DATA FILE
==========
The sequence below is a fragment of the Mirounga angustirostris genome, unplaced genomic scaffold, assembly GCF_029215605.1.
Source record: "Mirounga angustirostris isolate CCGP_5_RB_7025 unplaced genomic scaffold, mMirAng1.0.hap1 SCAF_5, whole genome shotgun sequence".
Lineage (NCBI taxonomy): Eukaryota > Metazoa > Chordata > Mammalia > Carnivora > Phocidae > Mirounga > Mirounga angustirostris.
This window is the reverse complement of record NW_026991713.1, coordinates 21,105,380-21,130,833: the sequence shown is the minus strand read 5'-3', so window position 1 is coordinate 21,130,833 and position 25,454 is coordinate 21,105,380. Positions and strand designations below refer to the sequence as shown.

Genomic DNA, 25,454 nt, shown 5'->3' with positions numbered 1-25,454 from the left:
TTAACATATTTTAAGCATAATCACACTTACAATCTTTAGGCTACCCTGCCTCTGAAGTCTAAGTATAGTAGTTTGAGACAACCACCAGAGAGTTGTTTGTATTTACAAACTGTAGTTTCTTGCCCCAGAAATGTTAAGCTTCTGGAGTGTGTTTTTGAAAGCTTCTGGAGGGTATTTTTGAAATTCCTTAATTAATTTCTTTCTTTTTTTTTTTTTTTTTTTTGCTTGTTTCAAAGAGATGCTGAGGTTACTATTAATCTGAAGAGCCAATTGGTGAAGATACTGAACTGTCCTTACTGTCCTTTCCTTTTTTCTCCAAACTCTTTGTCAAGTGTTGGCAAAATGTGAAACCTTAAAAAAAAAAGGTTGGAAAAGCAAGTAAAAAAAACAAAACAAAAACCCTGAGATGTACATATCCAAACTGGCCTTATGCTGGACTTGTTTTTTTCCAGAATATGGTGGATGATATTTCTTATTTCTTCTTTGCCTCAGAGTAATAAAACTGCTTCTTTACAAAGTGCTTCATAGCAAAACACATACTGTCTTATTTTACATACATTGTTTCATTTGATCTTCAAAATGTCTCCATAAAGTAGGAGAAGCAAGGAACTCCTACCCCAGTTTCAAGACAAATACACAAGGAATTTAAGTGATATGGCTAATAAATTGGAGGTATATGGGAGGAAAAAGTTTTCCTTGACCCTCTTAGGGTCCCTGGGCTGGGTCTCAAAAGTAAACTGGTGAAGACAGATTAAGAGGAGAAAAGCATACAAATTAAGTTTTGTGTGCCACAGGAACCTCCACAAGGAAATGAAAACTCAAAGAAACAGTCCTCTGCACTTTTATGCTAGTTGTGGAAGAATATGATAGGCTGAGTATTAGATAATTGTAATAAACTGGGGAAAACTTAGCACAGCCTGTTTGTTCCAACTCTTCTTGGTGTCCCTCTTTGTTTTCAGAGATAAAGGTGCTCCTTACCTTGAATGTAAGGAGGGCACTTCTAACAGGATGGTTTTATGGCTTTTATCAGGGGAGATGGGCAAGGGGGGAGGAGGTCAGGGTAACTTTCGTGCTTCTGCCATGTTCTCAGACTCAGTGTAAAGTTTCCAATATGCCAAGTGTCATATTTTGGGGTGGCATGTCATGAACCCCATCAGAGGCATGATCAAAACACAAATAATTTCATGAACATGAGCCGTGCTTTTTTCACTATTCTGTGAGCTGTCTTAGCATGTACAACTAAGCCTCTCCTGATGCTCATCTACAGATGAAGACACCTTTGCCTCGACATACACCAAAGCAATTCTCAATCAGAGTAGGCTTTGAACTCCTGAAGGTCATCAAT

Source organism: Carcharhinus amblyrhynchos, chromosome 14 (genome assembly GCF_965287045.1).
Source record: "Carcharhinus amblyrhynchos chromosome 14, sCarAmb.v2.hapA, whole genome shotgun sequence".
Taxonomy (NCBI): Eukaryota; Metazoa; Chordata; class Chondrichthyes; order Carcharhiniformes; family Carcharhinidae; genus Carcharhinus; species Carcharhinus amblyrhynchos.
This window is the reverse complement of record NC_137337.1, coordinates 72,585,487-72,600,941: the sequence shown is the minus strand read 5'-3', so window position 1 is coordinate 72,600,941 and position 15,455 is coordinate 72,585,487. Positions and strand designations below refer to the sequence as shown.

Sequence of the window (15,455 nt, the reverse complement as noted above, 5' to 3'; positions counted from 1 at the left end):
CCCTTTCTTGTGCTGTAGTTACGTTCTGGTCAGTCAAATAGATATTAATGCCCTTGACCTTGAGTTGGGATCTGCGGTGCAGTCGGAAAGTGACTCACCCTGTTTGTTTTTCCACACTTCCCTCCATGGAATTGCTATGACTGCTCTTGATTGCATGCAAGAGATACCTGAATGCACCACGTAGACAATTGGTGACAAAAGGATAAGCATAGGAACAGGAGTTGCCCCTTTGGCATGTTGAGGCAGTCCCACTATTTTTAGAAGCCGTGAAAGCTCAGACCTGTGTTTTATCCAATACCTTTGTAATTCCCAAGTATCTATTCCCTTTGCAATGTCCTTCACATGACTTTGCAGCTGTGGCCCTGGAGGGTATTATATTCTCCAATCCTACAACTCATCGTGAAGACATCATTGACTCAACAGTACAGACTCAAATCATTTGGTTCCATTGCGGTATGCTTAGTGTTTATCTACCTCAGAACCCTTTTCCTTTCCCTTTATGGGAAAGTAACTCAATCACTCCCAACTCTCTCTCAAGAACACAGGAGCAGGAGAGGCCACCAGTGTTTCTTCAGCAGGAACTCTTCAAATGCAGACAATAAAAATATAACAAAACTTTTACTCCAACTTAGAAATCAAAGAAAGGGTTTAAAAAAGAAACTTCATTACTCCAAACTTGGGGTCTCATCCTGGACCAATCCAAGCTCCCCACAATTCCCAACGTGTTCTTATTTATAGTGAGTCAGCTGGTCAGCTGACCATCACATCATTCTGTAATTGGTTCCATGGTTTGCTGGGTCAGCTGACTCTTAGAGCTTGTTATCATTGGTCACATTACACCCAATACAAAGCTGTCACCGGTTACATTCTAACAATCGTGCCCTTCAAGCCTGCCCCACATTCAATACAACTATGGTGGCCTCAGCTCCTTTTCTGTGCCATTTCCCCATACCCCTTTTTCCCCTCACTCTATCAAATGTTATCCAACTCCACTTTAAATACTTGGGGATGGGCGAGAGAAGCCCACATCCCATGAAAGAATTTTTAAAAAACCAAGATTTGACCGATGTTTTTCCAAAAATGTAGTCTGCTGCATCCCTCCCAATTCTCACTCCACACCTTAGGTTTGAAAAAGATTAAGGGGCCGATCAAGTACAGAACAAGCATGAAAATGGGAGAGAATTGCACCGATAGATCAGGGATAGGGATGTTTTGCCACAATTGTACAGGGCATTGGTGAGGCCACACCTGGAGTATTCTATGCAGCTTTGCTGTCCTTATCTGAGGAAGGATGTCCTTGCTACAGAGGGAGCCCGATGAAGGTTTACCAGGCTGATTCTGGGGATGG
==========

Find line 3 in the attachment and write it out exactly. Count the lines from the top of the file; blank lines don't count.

Lineage (NCBI taxonomy): Eukaryota > Metazoa > Chordata > Mammalia > Carnivora > Phocidae > Mirounga > Mirounga angustirostris.